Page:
Researchers Contend That an Oil Spill from a Qatari Port Could Disrupt the Global Energy Supply
A new paper published in Nature Sustainability by a team of researchers at the University of Louvain, the University of Southern California’s Viterbi School of Engineering, and the Qatar Environment and Energy Research Institute holds a stark warning that we should all be aware of: An oil spill from a single port in Qatar could cause significant disruption in the global gas supply – as well as an unprecedented water shortage for inhabitants of the Qatari Peninsula.
Qatar: A Global Energy Provider
Qatar’s export capacity is expected to increase by more than 60% over the next few years – and it’s already a huge supplier of liquid natural gas for areas across the globe. The paper’s authors have identified what they call a “high vulnerability zone,” where an oil spill could cause liquified natural gas export facilities and desalination plants on Qatar’s coast to be shut down for multiple days. This could, in turn, cause significant disruption to the global gas supply, cause a serious water shortage to the area, and compromise containment efforts at the same time.
Contextualizing The Risk
The paper suggests that tankers crossing this area of the Persian Gulf are the main risk for oil spills. If a spill were to occur in this area, the researchers contend, Qatar would have only days before the spill could reach the country’s main liquified gas export facility and the main desalination plant. This would mean Qatar would have to rely on its small freshwater reserve, sending liquified natural gas prices skyrocketing across the globe.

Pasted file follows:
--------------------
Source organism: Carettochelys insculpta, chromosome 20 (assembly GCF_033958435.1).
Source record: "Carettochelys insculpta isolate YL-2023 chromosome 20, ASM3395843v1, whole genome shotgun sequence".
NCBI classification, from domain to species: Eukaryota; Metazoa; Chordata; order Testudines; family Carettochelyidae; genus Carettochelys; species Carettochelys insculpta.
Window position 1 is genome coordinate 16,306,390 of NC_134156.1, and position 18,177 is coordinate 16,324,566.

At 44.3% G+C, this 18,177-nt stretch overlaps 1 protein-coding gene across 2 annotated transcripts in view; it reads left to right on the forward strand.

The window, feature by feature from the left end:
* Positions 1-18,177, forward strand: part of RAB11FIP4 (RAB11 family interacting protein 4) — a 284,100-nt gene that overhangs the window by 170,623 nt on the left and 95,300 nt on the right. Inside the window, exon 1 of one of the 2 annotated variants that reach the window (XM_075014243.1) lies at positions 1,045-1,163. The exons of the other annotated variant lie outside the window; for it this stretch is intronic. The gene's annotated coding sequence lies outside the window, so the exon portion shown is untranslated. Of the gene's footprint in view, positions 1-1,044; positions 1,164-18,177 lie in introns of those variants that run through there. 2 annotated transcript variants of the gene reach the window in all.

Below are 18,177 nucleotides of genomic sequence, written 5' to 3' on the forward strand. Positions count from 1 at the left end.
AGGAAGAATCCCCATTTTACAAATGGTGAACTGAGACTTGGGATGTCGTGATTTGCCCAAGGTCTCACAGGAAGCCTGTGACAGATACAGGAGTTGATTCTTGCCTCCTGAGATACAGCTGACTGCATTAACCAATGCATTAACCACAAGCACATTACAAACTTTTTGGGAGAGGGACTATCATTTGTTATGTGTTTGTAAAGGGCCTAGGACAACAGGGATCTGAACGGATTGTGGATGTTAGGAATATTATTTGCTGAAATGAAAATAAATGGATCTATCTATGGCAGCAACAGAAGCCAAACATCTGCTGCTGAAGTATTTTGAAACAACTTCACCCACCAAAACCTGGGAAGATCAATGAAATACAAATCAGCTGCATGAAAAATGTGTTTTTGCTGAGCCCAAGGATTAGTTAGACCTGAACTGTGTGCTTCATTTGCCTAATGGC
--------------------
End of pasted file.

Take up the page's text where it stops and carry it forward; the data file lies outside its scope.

The paper offers another way to view the issue in context: The largest liquid natural gas tankers from Qatar provide enough energy to heat the entire city of London, England, for a full week.
What’s the Solution?
The paper’s authors advocate for increased remote sensing using satellite and airborne imaging to provide early warning for spills and to model their evolution if spills do occur. “Energy and water security are deeply intertwined, and both are at risk of being disrupted by a major oil spill,” said co-author Emmanuel Hanert of the University of Louvain. “We identified sea areas in the Gulf where an oil spill would be the most dangerous to desalination and liquified natural gas export facilities. Satellite surveillance should focus on detecting oil spills as early as possible and hence limit their impact.”
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